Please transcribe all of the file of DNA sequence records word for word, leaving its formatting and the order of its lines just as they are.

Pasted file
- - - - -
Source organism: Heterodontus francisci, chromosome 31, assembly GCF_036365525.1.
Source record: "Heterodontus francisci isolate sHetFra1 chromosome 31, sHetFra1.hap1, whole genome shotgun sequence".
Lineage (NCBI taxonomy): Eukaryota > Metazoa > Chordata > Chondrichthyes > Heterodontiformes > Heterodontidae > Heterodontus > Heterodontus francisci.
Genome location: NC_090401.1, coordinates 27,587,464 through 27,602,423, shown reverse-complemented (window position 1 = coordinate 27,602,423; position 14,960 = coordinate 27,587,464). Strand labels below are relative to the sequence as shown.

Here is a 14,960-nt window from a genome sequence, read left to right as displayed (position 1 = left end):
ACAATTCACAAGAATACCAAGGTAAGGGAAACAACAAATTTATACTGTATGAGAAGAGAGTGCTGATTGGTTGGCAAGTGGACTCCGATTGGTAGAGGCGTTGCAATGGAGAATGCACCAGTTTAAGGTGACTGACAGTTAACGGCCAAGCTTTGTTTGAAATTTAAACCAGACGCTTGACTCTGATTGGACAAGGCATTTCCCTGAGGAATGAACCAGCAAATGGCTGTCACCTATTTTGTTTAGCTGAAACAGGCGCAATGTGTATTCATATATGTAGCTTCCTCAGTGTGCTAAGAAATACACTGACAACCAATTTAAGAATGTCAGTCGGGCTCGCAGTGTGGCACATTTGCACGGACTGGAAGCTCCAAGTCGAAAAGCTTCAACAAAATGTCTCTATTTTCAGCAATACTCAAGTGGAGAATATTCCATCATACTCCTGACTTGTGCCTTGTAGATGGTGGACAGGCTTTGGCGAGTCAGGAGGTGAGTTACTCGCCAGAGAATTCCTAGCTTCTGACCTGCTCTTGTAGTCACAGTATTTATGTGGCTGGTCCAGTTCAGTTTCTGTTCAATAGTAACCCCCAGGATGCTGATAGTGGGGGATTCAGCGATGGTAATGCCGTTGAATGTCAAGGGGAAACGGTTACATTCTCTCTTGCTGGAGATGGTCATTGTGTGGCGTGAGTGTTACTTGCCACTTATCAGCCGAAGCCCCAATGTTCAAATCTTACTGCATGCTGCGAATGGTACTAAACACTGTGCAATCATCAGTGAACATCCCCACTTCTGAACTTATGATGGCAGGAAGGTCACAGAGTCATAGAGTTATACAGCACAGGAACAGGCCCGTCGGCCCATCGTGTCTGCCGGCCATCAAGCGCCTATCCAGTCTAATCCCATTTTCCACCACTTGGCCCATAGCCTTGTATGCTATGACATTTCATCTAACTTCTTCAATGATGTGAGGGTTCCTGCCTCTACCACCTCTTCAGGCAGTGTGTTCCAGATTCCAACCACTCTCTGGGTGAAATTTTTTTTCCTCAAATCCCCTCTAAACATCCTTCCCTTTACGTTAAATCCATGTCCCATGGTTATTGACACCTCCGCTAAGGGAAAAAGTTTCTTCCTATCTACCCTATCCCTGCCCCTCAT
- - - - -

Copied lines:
Source organism: Heterodontus francisci, chromosome 31, assembly GCF_036365525.1.
Source record: "Heterodontus francisci isolate sHetFra1 chromosome 31, sHetFra1.hap1, whole genome shotgun sequence".
Lineage (NCBI taxonomy): Eukaryota > Metazoa > Chordata > Chondrichthyes > Heterodontiformes > Heterodontidae > Heterodontus > Heterodontus francisci.
Genome location: NC_090401.1, coordinates 27,587,464 through 27,602,423, shown reverse-complemented (window position 1 = coordinate 27,602,423; position 14,960 = coordinate 27,587,464). Strand labels below are relative to the sequence as shown.

Here is a 14,960-nt window from a genome sequence, read left to right as displayed (position 1 = left end):
ACAATTCACAAGAATACCAAGGTAAGGGAAACAACAAATTTATACTGTATGAGAAGAGAGTGCTGATTGGTTGGCAAGTGGACTCCGATTGGTAGAGGCGTTGCAATGGAGAATGCACCAGTTTAAGGTGACTGACAGTTAACGGCCAAGCTTTGTTTGAAATTTAAACCAGACGCTTGACTCTGATTGGACAAGGCATTTCCCTGAGGAATGAACCAGCAAATGGCTGTCACCTATTTTGTTTAGCTGAAACAGGCGCAATGTGTATTCATATATGTAGCTTCCTCAGTGTGCTAAGAAATACACTGACAACCAATTTAAGAATGTCAGTCGGGCTCGCAGTGTGGCACATTTGCACGGACTGGAAGCTCCAAGTCGAAAAGCTTCAACAAAATGTCTCTATTTTCAGCAATACTCAAGTGGAGAATATTCCATCATACTCCTGACTTGTGCCTTGTAGATGGTGGACAGGCTTTGGCGAGTCAGGAGGTGAGTTACTCGCCAGAGAATTCCTAGCTTCTGACCTGCTCTTGTAGTCACAGTATTTATGTGGCTGGTCCAGTTCAGTTTCTGTTCAATAGTAACCCCCAGGATGCTGATAGTGGGGGATTCAGCGATGGTAATGCCGTTGAATGTCAAGGGGAAACGGTTACATTCTCTCTTGCTGGAGATGGTCATTGTGTGGCGTGAGTGTTACTTGCCACTTATCAGCCGAAGCCCCAATGTTCAAATCTTACTGCATGCTGCGAATGGTACTAAACACTGTGCAATCATCAGTGAACATCCCCACTTCTGAACTTATGATGGCAGGAAGGTCACAGAGTCATAGAGTTATACAGCACAGGAACAGGCCCGTCGGCCCATCGTGTCTGCCGGCCATCAAGCGCCTATCCAGTCTAATCCCATTTTCCACCACTTGGCCCATAGCCTTGTATGCTATGACATTTCATCTAACTTCTTCAATGATGTGAGGGTTCCTGCCTCTACCACCTCTTCAGGCAGTGTGTTCCAGATTCCAACCACTCTCTGGGTGAAATTTTTTTTCCTCAAATCCCCTCTAAACATCCTTCCCTTTACGTTAAATCCATGTCCCATGGTTATTGACACCTCCGCTAAGGGAAAAAGTTTCTTCCTATCTACCCTATCCCTGCCCCTCAT